It's also suggested that amateurs can outperform professionals not by their skills, but by their sheer number. The example he provides is the re-discovery of a bird that was assumed by scientists to be extinct - but amateur birdwatchers found it in other locations. There simply aren't enough ornithologists in academia to have made this discovery. Likewise, the sheer volume of observations submitted by amateur birdwatchers has contributed vastly more data than the small community of academics who are involved in the subject. "Simple data collection doesn't require a PhD."

He also reflects on the fact that this notion of "credentialed professional" is a relatively recent development. Until the nineteenth century, science was generally the domain of dilettantes - wealthy aristocrats with a bit too much time on their hands dabbled in things, wrote books, and became recognized authorities. Few of them had advanced degrees, or even undergraduate degrees in the field in which they would later become a figurehead. Many of them were members of the aristocracy, or at least of the upper social classes, who would have been deeply insulted by being called a "professional" in any field. The members of the Royal Society, responsible for the greatest advances in human knowledge, were amateurs by the contemporary definition.

He also stresses the quality of the general public. A hundred years ago, college education was reserved to the few. In the year 2000, it was estimated that 63% of American high school graduates went on to college. And it's very common for students to take courses across a broad spectrum of subjects and to have a "minor" concentration that has nothing to do with their degree - such that even a student with a degree in accounting may be quite well-versed in art history.

It's also suggested that people's professional lives are often far flung from their area of study. Few science majors will practice "pure science" as their profession, and many drift into other jobs out of necessity. A chemistry graduate is more likely to become an investment banker than a chemist - and while he is working in investment banking, he remains qualified and interested in chemistry. Only through activities outside the workplace will he have the opportunity to apply those skills. "Their first love is science ... they'll jump at the chance to come home and start practicing pure science."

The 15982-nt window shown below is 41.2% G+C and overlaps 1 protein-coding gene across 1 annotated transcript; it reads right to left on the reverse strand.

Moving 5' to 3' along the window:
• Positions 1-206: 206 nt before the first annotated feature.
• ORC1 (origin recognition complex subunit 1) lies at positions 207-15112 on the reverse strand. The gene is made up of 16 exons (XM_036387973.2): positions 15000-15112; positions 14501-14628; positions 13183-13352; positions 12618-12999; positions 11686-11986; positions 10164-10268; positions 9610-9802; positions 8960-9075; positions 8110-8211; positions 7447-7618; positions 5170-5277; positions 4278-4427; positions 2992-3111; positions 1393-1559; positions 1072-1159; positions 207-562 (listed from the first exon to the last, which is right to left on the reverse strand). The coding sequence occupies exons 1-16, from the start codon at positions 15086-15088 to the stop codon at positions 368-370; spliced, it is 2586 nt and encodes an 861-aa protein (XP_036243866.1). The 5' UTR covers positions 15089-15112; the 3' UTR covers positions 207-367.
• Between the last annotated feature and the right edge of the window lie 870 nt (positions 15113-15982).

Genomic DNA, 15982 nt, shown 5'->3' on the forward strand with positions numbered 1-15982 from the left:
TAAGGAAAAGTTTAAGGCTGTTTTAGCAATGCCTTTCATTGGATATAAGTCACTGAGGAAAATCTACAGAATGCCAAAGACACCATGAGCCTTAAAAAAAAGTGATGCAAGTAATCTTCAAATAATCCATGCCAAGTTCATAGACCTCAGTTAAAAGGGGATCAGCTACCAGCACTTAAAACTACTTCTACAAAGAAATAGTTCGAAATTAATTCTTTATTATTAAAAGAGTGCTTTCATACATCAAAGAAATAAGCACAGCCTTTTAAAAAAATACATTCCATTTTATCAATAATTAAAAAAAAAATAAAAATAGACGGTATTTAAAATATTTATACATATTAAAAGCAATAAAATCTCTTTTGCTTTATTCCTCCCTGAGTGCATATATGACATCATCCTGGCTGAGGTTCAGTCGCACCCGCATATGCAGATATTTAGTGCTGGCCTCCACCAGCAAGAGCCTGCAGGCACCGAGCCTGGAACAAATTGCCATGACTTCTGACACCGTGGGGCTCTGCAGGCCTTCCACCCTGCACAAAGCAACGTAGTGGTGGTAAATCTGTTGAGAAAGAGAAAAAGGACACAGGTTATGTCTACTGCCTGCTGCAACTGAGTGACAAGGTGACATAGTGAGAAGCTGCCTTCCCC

There is an anecdote about a virtual community called "innocentive" that presents problems for amateurs to solve, and providing a solution earns a bounty of a few thousand dollars. One participant is mentioned, an Italian woman who was educated in chemistry but was unable to find a job in her profession. By day, she's an ordinary housewife - but in the evenings after tucking the children into bed, she goes to work in a home laboratory working on their problems. The amount of money she has "won" by solving these problems is a pittance, and a great bargain for the firms who post them, but it enables her to work in her chosen discipline.

There are also many tasks that can be crowdsourced because they require no professional skills at all. One does not need a degree of any kind to report the price of gas at a local station or to post that traffic is congested. These individuals function as organic sensors/detectors, reporting phenomena that require no special skills to detect or interpret accurately. Arguably, to spend time in the field counting the number of bluebirds is a waste of time for someone with a PhD in biology, as it's a task even a child could do.